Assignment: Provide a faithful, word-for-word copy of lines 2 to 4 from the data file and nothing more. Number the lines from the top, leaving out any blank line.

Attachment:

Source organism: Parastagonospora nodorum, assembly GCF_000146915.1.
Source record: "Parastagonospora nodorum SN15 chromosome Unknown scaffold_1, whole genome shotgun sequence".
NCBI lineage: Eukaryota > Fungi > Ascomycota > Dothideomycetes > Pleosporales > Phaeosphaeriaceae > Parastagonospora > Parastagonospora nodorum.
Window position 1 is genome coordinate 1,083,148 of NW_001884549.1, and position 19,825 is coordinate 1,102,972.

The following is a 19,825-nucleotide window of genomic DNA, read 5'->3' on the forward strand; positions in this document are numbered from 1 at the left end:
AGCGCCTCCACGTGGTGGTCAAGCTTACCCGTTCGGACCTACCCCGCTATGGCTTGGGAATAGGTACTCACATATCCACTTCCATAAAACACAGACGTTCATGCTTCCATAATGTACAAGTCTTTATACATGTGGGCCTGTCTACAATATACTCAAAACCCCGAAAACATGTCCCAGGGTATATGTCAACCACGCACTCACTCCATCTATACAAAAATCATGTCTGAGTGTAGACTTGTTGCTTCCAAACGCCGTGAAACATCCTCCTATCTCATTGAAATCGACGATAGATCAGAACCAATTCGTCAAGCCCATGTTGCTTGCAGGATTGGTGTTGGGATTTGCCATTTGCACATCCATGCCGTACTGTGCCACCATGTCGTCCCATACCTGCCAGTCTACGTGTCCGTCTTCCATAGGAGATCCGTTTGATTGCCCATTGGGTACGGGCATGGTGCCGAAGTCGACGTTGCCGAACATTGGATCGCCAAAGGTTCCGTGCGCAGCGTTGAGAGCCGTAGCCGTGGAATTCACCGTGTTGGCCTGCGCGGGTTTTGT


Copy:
Source record: "Parastagonospora nodorum SN15 chromosome Unknown scaffold_1, whole genome shotgun sequence".
NCBI lineage: Eukaryota > Fungi > Ascomycota > Dothideomycetes > Pleosporales > Phaeosphaeriaceae > Parastagonospora > Parastagonospora nodorum.
Window position 1 is genome coordinate 1,083,148 of NW_001884549.1, and position 19,825 is coordinate 1,102,972.